Rivoli is a Toronto restaurant/bar/pool hall/live music venue dedicated to helping you to have a good time (if you have a problem with that sort of thing). The expansive patio is filled with sun-starved Canadians come the summer months, yet that is not the only reason to go. The back room has acts ranging from phenomenal acoustic music to poetry readings to comedy acts. The talent has even included Kids in the Hall, Cowboy Junkies, Beck, the Indigo Girls, Iggy Pop and Janeane Garofalo. Feist worked at the bar at one point in time, so be nice to your bartender just in case you go to his or her concert in the future. The 5,000 square foot pool hall upstairs is great for letting off a little steam. Try to get one of the 13 vintage pool tables and call it a night. (416-596-1908, 416-977-5082)
7 Cube Nightclub
Although imagining dancing in a place called Cube might conjure up claustrophobic images, Cube is indeed the opposite. Impressively spacious, L shaped yellow vinyl couches snake around the club offering the opportunity to rest tired feet in a charmingly retro fashion. Most people choose to stand with cocktails as accessories, swaying to the top 40 and house music. Built in the reformed Ultra club, Cube attracts the over 25 crowd. Cube claims that it was built "with evening mischief in mind." Some clubs seem to be dark to hide their dinginess, but Cube could get away with being more brightly lit, were it not for the whole beer goggles thing. (416-263-0330)
6 The Garrison
The Garrison is a no-frills place where some of the top acts in the city congregate. It has the two essentials of live music: good acoustics and space to dance (or at least sway without taking someone's eye out). Go into the front room to get an earful of the night's offerings. Once you are ready to commit, pay your cover and get prepared to say "What?" as things can get quite loud. Not only do they have bands, but also DJ nights, and even an expose of book titles from Coach House books. Check out the schedule on their website, open every day but Monday to entertain the heck out of you. (415-519-9439)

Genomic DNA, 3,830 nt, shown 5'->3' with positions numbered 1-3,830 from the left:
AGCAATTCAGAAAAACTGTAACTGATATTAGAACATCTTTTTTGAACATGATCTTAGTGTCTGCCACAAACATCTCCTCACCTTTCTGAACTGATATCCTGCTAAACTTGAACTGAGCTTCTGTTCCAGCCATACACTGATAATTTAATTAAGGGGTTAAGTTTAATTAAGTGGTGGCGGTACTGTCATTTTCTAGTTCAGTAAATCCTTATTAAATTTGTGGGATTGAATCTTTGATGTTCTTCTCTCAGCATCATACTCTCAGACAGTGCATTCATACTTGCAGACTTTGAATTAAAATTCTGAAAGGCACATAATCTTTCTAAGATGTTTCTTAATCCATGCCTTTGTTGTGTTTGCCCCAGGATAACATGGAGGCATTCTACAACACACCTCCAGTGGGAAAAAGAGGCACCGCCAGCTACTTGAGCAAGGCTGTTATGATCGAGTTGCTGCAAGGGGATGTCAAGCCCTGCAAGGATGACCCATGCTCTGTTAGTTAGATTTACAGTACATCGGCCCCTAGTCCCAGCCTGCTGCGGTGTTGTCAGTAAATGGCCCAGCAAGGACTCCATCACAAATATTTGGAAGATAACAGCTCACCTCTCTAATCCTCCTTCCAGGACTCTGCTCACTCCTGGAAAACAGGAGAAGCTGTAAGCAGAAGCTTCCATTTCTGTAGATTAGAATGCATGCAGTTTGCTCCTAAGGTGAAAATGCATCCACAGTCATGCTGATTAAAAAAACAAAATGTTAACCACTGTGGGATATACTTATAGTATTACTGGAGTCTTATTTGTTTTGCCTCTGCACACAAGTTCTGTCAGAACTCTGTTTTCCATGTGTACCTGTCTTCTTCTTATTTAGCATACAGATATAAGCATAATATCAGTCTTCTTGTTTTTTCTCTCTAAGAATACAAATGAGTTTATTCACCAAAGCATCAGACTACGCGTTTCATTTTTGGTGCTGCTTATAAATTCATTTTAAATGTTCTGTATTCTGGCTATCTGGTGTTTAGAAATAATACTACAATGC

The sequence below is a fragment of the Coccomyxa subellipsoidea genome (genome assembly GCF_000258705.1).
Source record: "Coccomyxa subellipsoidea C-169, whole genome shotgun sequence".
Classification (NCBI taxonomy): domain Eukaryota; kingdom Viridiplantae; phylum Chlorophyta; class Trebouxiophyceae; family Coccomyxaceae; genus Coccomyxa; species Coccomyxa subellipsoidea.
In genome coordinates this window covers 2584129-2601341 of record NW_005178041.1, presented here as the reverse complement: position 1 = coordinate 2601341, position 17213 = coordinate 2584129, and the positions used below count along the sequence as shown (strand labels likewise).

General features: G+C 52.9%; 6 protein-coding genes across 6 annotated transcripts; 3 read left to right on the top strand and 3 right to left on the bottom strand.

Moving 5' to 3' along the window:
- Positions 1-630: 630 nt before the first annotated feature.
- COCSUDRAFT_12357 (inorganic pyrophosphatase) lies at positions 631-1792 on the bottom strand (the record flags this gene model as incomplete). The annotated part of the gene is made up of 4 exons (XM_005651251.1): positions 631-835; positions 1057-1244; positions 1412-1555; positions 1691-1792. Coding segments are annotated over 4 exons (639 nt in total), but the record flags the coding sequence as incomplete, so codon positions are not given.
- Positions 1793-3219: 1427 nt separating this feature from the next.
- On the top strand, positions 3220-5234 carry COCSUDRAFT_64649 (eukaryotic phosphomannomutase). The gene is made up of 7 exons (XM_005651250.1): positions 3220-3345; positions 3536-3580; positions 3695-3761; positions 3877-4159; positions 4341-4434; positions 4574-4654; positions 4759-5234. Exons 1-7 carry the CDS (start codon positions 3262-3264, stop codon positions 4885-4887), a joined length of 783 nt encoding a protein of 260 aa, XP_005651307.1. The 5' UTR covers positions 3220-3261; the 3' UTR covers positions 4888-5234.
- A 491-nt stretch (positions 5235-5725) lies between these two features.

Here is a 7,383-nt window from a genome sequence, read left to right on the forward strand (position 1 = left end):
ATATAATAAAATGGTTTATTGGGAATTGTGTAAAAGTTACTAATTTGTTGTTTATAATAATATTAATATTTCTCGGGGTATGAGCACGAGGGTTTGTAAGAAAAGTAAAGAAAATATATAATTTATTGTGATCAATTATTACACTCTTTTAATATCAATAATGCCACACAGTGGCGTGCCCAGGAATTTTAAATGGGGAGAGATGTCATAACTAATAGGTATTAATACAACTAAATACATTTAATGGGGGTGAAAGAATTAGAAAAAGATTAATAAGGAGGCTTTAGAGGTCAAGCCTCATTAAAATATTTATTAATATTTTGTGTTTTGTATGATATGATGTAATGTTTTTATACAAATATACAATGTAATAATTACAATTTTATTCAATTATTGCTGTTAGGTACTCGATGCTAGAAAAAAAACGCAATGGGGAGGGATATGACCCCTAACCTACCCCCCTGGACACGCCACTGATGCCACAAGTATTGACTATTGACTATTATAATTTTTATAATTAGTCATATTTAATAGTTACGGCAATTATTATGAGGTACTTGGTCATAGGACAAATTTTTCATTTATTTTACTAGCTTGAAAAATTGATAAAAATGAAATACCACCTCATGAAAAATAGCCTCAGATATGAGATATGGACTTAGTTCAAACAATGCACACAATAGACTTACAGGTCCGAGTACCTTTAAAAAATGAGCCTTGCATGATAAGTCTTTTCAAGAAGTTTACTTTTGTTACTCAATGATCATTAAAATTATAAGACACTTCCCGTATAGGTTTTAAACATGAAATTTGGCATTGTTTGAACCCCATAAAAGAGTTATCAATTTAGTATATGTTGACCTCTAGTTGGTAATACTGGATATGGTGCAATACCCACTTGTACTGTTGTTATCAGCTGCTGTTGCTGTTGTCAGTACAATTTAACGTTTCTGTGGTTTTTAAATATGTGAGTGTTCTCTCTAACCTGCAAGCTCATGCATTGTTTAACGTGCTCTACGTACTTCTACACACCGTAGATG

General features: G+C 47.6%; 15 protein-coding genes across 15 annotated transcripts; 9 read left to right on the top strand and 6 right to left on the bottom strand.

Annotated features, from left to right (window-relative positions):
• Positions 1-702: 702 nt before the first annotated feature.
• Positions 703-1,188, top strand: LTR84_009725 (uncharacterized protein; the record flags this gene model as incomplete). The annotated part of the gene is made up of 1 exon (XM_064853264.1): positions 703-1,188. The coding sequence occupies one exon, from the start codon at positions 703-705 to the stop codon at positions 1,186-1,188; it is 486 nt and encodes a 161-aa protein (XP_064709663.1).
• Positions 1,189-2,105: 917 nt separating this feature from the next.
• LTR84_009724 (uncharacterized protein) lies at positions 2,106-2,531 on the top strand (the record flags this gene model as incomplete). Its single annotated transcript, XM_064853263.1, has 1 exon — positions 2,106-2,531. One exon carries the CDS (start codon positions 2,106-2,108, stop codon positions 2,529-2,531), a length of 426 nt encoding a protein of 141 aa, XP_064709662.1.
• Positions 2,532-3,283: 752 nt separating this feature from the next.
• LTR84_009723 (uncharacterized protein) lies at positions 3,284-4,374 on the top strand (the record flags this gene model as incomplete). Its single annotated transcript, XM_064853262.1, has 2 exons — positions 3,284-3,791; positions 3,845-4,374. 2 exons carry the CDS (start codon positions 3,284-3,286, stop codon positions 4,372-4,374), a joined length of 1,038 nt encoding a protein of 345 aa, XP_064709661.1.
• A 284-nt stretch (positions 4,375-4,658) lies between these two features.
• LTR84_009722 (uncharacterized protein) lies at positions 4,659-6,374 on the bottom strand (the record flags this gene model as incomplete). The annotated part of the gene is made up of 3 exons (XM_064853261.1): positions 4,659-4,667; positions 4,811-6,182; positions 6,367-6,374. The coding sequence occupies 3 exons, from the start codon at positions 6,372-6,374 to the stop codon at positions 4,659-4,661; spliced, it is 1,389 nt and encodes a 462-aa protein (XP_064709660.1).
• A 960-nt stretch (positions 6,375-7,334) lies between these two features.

5 Cherry Cola's Rock N Rolla Cabaret and Lounge Toronto
We are certain that by the name alone you can tell that a night out at Cherry Cola's Rock 'n' Rolla is not going to be ho-hum. With everything from go-go dancers to burlesque nights, Cherry Cola's bring the sexy back to Toronto. Even the bartenders glam it up with heavy makeup and lace bustiers. The place glows with black and red accents, taking you far away from whatever in your life occupies your thoughts most of the time. Expect to hear some of that "Rock n Roll" that you might have expected, with live bands and smooth tunes almost every night of the week. (416-703-6969)
4 Second City